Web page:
Are the Malaysian media getting bored with the Malaysian Bigfoot brouhaha, and trying to put it to bed with this story that sounds like some kind of manufactured closure? Humm?

How do I know this story is more fluff than factual? Well, I tried to apply for a permit, emailed multiple departments and organizations in Malaysia, and I’m still waiting for my application!

Have you received your permit yet?

Loren Coleman About Loren Coleman
Loren Coleman is one of the world’s leading cryptozoologists, some say “the” leading living cryptozoologist. Certainly, he is acknowledged as the current living American researcher and writer who has most popularized cryptozoology in the late 20th and early 21st centuries. Starting his fieldwork and investigations in 1960, after traveling and trekking extensively in pursuit of cryptozoological mysteries, Coleman began writing to share his experiences in 1969. An honorary member of Ivan T. Sanderson’s Society for the Investigation of the Unexplained in the 1970s, Coleman has been bestowed with similar honorary memberships of the North Idaho College Cryptozoology Club in 1983, and in subsequent years, that of the British Columbia Scientific Cryptozoology Club, CryptoSafari International, and other international organizations. He was also a Life Member and Benefactor of the International Society of Cryptozoology (now-defunct). Loren Coleman’s daily blog, as a member of the Cryptomundo Team, served as an ongoing avenue of communication for the ever-growing body of cryptozoo news from 2005 through 2013. He returned as an infrequent contributor beginning Halloween week of 2015. Coleman is the founder in 2003, and current director of the International Cryptozoology Museum in Portland, Maine.


3 Responses to “Neither Boaring nor Boring: Johor’s Bigfoot Brouhaha”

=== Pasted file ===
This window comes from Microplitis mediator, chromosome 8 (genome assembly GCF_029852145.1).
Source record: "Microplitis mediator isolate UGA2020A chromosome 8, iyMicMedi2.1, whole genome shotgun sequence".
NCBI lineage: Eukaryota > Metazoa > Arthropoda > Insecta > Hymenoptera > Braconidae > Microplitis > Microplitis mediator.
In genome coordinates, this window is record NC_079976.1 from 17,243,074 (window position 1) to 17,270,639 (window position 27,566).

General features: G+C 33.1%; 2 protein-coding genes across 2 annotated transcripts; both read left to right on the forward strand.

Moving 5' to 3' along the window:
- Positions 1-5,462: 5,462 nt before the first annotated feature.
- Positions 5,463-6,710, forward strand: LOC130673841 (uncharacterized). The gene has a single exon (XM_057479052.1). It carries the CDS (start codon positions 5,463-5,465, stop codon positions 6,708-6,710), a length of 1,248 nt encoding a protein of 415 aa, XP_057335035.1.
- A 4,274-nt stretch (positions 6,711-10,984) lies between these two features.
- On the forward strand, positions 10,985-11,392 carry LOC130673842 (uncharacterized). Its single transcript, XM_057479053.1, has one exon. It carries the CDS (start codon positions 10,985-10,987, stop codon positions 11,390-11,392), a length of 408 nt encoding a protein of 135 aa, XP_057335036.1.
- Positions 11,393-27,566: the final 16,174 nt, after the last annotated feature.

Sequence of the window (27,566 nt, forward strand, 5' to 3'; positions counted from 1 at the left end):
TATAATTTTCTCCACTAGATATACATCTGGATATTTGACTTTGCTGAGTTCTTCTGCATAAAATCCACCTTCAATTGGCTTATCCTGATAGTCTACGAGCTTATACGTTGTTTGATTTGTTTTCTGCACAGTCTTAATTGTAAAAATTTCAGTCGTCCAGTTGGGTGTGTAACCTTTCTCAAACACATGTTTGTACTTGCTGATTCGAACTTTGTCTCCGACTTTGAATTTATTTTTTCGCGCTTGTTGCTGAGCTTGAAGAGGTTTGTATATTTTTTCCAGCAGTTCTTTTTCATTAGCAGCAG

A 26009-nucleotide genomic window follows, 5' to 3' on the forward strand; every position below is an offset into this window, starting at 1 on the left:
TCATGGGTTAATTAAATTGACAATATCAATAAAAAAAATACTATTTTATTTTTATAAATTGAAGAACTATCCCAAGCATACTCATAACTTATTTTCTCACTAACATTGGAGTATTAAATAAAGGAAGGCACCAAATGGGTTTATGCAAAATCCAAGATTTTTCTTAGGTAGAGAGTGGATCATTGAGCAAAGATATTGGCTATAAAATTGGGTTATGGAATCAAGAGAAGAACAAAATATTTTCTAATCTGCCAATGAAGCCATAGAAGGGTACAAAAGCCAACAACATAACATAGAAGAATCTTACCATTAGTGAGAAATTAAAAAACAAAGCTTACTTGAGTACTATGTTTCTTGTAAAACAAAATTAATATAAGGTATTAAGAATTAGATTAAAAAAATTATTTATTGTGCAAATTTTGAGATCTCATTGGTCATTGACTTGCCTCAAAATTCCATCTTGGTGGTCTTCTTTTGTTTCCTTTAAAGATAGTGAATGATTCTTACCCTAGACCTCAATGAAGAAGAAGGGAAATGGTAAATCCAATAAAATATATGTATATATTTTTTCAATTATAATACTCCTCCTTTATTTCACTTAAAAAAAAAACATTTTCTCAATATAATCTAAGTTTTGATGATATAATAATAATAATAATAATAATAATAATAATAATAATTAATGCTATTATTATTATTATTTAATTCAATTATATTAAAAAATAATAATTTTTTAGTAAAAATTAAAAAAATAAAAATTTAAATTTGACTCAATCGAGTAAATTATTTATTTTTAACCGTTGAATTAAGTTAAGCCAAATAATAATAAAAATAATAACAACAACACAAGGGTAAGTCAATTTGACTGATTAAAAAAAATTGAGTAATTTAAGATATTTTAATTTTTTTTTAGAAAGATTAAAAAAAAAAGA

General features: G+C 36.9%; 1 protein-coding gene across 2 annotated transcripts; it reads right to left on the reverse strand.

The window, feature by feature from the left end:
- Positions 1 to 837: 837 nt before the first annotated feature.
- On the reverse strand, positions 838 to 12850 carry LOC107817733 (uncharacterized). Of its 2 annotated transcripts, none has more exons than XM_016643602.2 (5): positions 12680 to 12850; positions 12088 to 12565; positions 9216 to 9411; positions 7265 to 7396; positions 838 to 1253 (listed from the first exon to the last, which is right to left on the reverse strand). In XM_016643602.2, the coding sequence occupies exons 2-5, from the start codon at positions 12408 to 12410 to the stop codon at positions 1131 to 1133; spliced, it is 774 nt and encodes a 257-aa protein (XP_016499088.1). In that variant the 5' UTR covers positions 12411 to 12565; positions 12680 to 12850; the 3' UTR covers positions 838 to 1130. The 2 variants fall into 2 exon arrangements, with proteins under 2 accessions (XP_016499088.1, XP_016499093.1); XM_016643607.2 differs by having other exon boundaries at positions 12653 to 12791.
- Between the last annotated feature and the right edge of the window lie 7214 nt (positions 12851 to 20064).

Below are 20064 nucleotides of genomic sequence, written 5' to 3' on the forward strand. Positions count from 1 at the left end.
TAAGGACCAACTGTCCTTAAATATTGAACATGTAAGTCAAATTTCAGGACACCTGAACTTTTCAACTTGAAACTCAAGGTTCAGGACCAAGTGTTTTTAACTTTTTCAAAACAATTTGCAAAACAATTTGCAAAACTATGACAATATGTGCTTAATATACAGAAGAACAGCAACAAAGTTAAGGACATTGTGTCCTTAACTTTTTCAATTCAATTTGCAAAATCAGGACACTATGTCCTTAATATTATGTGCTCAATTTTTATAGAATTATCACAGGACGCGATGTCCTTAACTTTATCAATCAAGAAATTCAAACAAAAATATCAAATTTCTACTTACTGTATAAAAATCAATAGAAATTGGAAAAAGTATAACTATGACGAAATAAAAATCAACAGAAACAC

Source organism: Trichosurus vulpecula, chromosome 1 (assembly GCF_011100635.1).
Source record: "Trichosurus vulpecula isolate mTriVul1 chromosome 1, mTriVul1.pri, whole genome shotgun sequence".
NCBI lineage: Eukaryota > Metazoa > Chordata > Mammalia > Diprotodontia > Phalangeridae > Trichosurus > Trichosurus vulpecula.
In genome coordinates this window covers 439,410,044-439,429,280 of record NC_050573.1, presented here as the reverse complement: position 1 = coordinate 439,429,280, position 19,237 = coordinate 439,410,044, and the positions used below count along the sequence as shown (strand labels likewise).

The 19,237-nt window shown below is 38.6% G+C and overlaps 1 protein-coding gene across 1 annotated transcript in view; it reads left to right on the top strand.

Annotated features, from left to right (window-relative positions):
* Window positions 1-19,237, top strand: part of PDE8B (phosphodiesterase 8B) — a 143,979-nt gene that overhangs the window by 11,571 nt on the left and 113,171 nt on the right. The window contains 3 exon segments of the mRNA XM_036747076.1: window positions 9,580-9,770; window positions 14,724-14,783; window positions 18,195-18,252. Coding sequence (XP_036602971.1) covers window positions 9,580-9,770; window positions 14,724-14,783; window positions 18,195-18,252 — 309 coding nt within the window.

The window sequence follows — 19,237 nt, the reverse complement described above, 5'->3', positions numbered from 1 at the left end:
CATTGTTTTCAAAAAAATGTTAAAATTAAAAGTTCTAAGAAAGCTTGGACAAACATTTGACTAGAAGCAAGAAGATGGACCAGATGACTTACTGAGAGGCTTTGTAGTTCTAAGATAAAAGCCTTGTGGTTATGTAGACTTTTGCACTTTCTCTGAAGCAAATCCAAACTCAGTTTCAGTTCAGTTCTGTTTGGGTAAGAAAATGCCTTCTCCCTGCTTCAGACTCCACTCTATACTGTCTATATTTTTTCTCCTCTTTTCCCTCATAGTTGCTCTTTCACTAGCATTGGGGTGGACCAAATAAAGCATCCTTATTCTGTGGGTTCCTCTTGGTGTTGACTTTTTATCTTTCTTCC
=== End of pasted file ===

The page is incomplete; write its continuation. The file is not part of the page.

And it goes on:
1. Grendel responds:

    Could somebody explain to me how one conducts DNA testing on a plaster cast (asked the doubter rhetorically)? There has been no mention of collection of any biological material, let alone material suitable for DNA testing.

  2. Loren Coleman responds:

    The assumption is that when the plaster of Paris is poured, it will pick up any and all biological materials that may have detached from the cryptid foot into the track. This might include hair, skin, and even blood (if there were any open wounds on the foot). This is not to say there will be any of these pieces of evidence stuck in the casting medium, but that is the hope.

    When the Skookum cast was examined closely, it was found to have hair samples in the matrix of the plaster. These were tested for DNA, but the results appeared to show that human contamination had occurred.

    This foot-DNA-to-track-to-cast notion is conveyed in the quotation carried above: “The bottom of the cast still has the original soil that came into direct contact with the foot.”

  3. Grendel responds:

    Alas, virtually every square inch of any forest or jungle floor will hold biological cast-off.